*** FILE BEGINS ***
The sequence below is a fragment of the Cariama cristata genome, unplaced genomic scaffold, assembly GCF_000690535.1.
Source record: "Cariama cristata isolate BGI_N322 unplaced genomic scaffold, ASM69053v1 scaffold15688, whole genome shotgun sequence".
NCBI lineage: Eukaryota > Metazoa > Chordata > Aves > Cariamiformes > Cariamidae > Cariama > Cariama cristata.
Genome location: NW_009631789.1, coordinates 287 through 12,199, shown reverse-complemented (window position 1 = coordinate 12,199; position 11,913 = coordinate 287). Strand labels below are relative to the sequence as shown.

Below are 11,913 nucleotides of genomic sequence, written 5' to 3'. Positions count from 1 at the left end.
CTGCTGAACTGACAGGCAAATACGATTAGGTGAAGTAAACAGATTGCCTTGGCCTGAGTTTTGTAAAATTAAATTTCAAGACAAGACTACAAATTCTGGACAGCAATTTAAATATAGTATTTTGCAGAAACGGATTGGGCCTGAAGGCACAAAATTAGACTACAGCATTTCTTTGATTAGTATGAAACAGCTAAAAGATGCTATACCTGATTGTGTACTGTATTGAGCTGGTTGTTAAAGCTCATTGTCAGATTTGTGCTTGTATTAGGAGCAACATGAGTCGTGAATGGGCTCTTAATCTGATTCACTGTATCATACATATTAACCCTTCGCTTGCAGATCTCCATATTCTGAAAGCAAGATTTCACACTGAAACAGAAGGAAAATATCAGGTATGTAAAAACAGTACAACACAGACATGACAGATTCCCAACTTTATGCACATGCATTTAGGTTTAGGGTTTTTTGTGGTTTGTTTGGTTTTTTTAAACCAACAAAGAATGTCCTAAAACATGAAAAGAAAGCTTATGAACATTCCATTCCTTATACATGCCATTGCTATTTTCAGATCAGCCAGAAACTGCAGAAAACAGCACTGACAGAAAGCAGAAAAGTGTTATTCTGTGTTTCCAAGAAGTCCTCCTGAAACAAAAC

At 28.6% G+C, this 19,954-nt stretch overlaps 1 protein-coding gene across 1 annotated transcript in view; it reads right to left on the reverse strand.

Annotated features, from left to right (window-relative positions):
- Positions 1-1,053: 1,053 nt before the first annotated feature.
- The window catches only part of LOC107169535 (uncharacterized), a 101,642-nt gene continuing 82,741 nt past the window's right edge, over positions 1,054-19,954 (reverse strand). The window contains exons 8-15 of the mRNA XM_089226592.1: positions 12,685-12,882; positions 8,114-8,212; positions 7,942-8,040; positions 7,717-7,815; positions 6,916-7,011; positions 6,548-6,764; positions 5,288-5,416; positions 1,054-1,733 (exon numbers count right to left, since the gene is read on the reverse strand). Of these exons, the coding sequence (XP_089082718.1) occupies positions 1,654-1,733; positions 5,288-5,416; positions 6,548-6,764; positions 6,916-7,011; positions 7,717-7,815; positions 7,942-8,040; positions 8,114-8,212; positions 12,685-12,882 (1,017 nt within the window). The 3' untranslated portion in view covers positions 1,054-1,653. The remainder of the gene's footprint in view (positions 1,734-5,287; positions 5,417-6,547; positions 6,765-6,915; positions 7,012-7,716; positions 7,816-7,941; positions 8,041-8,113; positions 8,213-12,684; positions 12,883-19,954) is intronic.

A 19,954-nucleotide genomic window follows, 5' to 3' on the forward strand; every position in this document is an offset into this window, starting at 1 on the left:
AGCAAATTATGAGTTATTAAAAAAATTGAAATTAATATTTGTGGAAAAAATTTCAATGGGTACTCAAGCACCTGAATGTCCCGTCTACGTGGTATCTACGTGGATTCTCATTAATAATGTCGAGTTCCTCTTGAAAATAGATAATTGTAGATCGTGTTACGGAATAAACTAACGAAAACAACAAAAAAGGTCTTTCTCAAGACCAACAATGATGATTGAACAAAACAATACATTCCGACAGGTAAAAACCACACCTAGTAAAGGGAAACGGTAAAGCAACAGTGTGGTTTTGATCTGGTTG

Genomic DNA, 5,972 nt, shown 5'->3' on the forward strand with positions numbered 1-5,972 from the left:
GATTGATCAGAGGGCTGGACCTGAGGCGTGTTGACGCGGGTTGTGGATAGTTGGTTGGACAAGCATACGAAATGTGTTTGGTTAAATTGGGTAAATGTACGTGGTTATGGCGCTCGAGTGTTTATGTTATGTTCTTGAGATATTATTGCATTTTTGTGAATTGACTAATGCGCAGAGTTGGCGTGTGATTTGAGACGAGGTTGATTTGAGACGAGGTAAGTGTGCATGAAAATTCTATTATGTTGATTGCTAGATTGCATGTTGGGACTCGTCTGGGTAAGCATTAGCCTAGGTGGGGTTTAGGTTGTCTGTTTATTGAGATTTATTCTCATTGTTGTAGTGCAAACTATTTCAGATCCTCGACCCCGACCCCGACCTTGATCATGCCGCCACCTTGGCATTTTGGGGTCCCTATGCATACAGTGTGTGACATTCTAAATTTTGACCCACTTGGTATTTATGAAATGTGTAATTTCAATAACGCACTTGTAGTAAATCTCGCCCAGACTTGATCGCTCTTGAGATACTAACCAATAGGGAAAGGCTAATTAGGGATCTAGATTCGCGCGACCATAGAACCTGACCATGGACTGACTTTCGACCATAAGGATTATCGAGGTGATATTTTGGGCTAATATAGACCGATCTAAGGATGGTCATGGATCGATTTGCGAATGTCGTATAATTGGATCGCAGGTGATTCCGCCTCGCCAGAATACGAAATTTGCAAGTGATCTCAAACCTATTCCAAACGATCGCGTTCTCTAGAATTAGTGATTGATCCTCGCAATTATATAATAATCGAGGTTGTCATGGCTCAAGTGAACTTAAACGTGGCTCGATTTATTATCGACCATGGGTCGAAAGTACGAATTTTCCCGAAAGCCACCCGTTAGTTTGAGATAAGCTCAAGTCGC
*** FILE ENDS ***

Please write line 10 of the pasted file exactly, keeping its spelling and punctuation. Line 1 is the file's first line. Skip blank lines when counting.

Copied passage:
- The window catches only part of LOC107169535 (uncharacterized), a 101,642-nt gene continuing 82,741 nt past the window's right edge, over positions 1,054-19,954 (reverse strand). The window contains exons 8-15 of the mRNA XM_089226592.1: positions 12,685-12,882; positions 8,114-8,212; positions 7,942-8,040; positions 7,717-7,815; positions 6,916-7,011; positions 6,548-6,764; positions 5,288-5,416; positions 1,054-1,733 (exon numbers count right to left, since the gene is read on the reverse strand). Of these exons, the coding sequence (XP_089082718.1) occupies positions 1,654-1,733; positions 5,288-5,416; positions 6,548-6,764; positions 6,916-7,011; positions 7,717-7,815; positions 7,942-8,040; positions 8,114-8,212; positions 12,685-12,882 (1,017 nt within the window). The 3' untranslated portion in view covers positions 1,054-1,653. The remainder of the gene's footprint in view (positions 1,734-5,287; positions 5,417-6,547; positions 6,765-6,915; positions 7,012-7,716; positions 7,816-7,941; positions 8,041-8,113; positions 8,213-12,684; positions 12,883-19,954) is intronic.